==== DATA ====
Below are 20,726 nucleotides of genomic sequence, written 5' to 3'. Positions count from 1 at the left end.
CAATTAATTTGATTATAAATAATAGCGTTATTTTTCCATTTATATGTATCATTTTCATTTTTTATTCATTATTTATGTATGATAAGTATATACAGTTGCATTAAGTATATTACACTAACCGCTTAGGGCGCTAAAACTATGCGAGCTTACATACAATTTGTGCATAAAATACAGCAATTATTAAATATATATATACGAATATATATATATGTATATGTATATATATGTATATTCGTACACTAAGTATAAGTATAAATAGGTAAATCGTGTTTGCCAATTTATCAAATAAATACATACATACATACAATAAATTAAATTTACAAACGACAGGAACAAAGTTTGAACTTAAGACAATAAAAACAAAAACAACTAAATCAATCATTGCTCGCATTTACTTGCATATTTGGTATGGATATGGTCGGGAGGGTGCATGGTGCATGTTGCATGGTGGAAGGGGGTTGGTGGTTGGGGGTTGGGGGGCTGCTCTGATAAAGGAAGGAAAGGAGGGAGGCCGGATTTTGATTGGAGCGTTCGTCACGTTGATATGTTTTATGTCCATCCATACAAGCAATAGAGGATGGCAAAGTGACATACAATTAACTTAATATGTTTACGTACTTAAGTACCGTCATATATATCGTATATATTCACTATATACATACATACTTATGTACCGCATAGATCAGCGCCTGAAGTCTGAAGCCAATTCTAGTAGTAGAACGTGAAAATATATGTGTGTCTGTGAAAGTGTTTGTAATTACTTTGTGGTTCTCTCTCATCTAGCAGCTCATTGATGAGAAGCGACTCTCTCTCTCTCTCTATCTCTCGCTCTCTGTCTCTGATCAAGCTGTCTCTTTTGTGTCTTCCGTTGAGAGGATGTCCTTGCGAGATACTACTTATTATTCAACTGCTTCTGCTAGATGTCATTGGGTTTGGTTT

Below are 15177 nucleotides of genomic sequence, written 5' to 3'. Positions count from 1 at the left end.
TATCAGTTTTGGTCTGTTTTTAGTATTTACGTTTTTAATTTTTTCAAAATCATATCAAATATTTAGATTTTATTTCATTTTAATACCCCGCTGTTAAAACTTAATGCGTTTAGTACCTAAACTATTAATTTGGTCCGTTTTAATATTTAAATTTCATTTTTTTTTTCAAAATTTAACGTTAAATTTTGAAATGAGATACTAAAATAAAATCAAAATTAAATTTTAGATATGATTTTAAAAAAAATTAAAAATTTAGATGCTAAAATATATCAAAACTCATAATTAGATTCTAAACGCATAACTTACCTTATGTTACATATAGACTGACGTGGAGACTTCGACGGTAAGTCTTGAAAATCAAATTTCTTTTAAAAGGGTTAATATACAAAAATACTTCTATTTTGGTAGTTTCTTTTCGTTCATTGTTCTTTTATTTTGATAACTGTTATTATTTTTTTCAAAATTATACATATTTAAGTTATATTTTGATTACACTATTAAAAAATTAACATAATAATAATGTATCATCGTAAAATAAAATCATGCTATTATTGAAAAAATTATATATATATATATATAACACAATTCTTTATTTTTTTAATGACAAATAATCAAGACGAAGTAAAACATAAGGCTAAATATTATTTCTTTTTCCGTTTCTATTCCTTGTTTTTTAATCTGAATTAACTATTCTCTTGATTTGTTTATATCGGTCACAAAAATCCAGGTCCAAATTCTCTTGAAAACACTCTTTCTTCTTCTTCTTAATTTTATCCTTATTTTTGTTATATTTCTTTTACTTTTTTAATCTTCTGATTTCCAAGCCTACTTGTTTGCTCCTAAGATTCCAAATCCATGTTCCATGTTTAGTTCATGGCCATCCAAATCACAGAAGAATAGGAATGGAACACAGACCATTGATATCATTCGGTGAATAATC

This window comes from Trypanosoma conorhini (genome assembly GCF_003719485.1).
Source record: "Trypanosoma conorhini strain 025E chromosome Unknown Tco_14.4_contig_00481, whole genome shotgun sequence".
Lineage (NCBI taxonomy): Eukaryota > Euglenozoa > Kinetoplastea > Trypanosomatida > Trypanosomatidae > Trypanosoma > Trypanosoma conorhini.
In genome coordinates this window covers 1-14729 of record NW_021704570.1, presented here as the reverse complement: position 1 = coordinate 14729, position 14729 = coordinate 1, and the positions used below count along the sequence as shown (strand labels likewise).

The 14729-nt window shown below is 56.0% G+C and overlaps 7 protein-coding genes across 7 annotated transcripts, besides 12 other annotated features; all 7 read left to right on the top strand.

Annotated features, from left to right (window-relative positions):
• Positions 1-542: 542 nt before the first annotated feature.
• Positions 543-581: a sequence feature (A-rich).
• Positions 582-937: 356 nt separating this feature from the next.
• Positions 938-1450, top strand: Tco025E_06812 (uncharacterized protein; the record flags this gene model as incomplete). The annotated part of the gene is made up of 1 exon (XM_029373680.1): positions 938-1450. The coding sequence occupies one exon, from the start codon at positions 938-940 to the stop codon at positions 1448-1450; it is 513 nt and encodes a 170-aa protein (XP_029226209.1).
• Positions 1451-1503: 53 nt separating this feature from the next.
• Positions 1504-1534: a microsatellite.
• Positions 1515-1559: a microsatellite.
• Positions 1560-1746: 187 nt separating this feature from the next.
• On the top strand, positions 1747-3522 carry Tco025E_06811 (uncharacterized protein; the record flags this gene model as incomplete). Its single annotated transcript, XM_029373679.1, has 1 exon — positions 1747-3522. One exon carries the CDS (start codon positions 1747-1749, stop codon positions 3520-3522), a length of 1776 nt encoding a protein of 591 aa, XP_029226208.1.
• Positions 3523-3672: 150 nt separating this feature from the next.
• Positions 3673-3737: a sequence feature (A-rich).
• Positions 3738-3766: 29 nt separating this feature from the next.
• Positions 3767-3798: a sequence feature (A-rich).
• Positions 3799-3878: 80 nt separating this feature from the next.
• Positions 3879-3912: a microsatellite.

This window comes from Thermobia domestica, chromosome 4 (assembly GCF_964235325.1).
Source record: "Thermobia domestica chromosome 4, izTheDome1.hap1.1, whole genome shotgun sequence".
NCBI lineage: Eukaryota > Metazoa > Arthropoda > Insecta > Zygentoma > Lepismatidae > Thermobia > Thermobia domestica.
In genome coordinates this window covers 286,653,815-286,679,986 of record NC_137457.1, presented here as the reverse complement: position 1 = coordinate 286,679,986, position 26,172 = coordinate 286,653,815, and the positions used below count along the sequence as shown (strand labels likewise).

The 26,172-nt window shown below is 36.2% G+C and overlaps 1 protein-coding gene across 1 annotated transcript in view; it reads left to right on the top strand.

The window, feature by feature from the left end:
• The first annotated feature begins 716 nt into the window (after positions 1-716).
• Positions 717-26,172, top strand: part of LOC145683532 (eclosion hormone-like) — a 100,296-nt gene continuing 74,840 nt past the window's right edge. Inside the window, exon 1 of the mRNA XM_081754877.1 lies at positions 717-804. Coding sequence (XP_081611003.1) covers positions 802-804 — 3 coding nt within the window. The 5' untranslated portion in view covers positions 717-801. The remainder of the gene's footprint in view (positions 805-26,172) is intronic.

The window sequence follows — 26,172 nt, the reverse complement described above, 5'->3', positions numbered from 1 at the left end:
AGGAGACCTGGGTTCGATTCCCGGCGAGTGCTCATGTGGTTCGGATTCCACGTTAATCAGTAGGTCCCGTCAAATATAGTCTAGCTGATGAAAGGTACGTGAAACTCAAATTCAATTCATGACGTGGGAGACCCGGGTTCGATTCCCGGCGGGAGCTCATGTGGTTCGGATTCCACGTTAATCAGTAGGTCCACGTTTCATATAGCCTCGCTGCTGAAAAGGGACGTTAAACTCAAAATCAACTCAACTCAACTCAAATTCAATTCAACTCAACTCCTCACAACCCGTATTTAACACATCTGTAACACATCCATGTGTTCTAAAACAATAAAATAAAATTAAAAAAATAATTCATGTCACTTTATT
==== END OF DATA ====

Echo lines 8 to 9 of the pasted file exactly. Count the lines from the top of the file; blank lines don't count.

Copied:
In genome coordinates this window covers 1-14729 of record NW_021704570.1, presented here as the reverse complement: position 1 = coordinate 14729, position 14729 = coordinate 1, and the positions used below count along the sequence as shown (strand labels likewise).

The 14729-nt window shown below is 56.0% G+C and overlaps 7 protein-coding genes across 7 annotated transcripts, besides 12 other annotated features; all 7 read left to right on the top strand.